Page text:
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Housing Markets and the Global Financial Crisis

Housing Markets and the Global Financial Crisis

The Uneven Impact on Households

Edited by Ray Forrest and Ngai-Ming Yip

Housing markets are at the centre of the recent global financial turmoil. In this well-researched study, a multidisciplinary group of leading analysts explores the impact of the crisis within, and between, countries.

Chapter 6: Housing in the Netherlands Before and After the Global Financial Crisis

Richard Ronald and Kees Dol

Subjects: economics and finance, financial economics and regulation, geography, human geography, politics and public policy, public policy, social policy and sociology, comparative social policy, economics of social policy, sociology and sociological theory, urban and regional studies, urban studies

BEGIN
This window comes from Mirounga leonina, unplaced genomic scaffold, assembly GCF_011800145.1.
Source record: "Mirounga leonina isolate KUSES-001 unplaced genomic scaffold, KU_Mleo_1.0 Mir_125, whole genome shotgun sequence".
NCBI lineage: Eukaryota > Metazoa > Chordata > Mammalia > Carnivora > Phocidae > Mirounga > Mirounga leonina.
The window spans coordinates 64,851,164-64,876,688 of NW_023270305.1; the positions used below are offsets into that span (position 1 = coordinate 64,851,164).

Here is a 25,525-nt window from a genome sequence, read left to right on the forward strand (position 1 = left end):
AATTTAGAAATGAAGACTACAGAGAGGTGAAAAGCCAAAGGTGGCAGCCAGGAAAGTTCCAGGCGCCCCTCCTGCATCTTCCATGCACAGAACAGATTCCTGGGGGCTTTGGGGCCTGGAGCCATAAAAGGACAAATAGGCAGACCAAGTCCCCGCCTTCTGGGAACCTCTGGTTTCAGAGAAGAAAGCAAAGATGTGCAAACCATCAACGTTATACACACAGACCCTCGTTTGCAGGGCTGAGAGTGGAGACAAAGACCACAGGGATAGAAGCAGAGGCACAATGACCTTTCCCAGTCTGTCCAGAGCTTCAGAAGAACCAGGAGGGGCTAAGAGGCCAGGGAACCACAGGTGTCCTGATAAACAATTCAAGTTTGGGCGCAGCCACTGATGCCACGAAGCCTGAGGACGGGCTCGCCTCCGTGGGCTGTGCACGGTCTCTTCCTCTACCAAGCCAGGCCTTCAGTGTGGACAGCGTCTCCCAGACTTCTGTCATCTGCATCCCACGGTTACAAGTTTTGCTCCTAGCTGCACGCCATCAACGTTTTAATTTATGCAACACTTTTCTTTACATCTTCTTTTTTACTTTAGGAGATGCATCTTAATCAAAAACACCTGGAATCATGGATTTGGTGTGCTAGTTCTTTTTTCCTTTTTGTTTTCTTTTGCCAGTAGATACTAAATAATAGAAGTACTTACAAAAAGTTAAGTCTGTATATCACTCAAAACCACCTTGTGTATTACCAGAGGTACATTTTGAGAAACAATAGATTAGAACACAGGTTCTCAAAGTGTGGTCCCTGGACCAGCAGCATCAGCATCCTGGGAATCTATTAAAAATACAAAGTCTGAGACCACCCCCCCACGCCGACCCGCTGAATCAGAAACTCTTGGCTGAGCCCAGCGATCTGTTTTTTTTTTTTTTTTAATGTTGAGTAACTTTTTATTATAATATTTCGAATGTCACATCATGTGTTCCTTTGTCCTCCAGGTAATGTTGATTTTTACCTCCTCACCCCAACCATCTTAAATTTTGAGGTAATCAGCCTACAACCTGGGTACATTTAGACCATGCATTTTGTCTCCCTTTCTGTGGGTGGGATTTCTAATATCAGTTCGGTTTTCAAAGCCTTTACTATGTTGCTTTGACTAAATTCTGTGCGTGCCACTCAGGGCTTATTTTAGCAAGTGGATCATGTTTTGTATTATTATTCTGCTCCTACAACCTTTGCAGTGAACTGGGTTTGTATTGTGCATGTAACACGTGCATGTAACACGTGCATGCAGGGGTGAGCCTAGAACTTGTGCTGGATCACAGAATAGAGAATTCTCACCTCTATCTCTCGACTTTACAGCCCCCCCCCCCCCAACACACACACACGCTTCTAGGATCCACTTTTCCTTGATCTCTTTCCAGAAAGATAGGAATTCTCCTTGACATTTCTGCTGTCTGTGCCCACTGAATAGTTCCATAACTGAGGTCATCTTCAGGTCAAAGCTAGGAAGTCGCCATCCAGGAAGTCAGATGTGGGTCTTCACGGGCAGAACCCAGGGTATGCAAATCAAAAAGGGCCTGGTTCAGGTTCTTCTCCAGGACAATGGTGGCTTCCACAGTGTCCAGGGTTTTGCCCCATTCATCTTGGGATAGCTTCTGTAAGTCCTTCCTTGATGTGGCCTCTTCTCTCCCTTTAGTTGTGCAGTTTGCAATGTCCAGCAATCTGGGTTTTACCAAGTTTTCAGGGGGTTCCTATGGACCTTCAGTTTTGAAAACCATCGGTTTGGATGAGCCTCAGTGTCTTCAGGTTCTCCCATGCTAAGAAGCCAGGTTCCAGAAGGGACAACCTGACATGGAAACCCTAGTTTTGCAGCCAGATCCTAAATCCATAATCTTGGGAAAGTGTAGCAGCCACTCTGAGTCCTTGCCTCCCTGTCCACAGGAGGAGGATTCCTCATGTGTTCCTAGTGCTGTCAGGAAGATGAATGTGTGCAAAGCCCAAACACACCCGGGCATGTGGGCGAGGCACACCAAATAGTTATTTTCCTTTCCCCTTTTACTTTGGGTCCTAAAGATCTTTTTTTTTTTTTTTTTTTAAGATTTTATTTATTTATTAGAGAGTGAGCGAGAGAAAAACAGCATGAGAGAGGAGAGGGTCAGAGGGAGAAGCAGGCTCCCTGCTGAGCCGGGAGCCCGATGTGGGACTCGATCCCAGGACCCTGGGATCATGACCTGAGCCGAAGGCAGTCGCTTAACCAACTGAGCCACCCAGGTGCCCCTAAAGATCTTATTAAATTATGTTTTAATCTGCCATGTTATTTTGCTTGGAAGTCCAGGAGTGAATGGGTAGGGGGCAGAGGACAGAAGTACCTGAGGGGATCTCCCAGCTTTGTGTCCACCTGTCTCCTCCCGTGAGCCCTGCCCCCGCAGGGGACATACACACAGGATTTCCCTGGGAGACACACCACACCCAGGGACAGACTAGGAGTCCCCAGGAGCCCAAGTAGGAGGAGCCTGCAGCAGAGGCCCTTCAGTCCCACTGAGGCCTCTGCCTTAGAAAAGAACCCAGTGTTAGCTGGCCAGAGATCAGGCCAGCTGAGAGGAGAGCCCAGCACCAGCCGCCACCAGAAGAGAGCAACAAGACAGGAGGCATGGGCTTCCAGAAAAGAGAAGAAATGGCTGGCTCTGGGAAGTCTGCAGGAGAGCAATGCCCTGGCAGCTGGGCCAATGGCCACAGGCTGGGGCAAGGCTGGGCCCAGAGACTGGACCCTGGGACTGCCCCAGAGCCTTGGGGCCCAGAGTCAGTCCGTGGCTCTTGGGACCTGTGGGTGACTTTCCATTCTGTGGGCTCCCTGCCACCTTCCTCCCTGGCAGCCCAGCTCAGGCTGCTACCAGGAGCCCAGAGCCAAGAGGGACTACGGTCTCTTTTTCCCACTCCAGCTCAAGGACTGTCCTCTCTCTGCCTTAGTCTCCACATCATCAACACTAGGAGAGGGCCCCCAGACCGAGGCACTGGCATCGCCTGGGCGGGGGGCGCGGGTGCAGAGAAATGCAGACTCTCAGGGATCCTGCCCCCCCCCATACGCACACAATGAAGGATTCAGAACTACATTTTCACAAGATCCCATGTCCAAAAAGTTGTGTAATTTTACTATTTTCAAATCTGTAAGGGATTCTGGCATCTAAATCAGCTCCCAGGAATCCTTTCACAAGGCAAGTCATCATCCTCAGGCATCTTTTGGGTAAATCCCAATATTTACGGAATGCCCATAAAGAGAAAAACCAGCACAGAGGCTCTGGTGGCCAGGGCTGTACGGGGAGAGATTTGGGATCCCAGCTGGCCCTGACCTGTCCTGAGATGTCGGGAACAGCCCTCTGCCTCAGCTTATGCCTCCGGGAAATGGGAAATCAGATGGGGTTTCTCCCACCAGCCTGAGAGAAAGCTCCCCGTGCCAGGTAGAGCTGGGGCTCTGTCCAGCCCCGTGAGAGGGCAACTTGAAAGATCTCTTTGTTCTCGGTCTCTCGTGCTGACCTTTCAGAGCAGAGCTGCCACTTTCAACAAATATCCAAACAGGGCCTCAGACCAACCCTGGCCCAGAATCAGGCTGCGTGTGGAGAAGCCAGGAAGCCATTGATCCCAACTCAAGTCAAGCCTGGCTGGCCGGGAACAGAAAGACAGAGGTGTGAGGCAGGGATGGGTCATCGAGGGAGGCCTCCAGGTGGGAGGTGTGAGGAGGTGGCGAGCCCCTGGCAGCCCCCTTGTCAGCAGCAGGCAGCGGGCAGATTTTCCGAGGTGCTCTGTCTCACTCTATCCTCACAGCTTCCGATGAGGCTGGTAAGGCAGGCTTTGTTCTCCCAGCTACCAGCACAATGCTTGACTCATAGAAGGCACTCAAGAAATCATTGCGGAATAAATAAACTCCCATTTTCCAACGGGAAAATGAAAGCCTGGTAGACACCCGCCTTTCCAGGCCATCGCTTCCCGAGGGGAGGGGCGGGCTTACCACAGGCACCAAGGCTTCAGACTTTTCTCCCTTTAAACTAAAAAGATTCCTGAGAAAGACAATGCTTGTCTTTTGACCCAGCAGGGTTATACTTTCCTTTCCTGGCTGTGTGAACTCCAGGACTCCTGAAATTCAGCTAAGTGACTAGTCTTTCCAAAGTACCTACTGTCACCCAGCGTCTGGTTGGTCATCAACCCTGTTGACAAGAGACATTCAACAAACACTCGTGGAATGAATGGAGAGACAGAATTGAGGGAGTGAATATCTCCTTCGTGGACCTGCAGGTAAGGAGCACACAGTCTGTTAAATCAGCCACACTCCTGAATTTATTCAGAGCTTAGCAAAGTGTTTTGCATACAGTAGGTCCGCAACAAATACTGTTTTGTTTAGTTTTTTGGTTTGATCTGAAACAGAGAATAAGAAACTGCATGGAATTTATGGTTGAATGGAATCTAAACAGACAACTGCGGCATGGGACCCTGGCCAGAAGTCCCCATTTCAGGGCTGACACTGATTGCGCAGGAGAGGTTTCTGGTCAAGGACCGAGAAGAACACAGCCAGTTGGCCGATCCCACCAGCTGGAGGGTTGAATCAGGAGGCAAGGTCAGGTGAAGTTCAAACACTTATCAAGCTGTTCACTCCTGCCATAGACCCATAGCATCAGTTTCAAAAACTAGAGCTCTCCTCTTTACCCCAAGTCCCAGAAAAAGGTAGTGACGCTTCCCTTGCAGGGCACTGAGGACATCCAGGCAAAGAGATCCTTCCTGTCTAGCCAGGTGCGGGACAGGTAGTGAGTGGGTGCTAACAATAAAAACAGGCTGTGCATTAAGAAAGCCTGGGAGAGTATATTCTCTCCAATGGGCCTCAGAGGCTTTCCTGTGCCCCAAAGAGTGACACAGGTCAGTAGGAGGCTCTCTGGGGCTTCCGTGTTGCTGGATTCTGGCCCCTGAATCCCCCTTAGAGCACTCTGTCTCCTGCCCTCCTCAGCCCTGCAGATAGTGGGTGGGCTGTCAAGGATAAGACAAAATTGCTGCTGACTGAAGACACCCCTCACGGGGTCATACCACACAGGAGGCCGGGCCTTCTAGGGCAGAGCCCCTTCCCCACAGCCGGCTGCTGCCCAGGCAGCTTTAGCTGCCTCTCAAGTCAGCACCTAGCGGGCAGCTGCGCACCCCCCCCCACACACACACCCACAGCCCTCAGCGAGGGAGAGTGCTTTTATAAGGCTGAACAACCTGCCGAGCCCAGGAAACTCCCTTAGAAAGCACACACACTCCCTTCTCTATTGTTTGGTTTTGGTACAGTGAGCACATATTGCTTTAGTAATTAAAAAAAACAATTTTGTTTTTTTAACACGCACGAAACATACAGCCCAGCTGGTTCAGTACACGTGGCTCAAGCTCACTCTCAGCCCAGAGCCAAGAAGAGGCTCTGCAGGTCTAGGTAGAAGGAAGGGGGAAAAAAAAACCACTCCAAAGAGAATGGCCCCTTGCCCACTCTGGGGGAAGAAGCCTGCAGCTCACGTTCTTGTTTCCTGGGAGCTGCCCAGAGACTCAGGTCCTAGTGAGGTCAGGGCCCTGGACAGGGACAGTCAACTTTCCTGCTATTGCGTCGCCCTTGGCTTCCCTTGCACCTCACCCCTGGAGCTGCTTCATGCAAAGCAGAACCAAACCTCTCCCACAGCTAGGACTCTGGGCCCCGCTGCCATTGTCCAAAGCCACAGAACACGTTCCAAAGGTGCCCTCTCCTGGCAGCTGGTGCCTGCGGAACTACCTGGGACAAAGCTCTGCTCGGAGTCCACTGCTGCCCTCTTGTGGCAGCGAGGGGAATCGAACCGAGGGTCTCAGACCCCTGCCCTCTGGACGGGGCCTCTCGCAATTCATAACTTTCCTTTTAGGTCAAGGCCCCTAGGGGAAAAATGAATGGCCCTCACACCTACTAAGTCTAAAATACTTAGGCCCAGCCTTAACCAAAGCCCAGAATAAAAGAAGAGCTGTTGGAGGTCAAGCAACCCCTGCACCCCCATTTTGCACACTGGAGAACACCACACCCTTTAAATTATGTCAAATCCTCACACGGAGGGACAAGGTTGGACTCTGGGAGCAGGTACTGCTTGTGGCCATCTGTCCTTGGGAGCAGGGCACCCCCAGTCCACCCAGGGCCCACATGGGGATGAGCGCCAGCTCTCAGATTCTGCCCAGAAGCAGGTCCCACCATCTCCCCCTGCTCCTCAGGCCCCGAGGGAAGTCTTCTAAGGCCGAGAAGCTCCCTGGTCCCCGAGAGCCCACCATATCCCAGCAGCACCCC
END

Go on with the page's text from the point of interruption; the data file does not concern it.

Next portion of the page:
Richard Ronald and Kees Dol Since 1990, and particularly after 2000, housing marketization has been a core policy in the Netherlands. Housing commodification in this context has had, however, a particularly Dutch complexion featuring numerous state interventions, guarantees and controls rather than simple deregulation and marketization (see Stephens et al., 2008). Despite a much higher proportion of national mortgage debt and a greater prevalence of nonamortizing housing loans compared to its neighbours, even the more economically liberal ones, the Dutch institutional framework appears to have held up well to the most recent global financial crisis. At least, few households have yet felt the impact of the crisis through the housing system. None the less, house prices are in decline and housing transactions have dropped dramatically, impacting substantially on the construction industry. Greater danger lies, especially in the longer term, with the broader impact of the downturn on the real economy. Official predictions estimate zero growth in 2010 and unemployment to almost double to 8 per cent by 2011 (CPB, 2009). Further degradation of economic conditions may exacerbate housing-market conditions, cyclically feeding back into the real economy. This danger is more acute as intensive housing commodification in recent decades, notwithstanding government guarantee measures, has inevitably made the housing market more vulnerable. This chapter examines the position of the Dutch housing system with regard to recent global economic turmoil, government responses to housing-market downturn and the impact upon Dutch households. This first requires an examination of the pre-crisis development of Dutch housing,...

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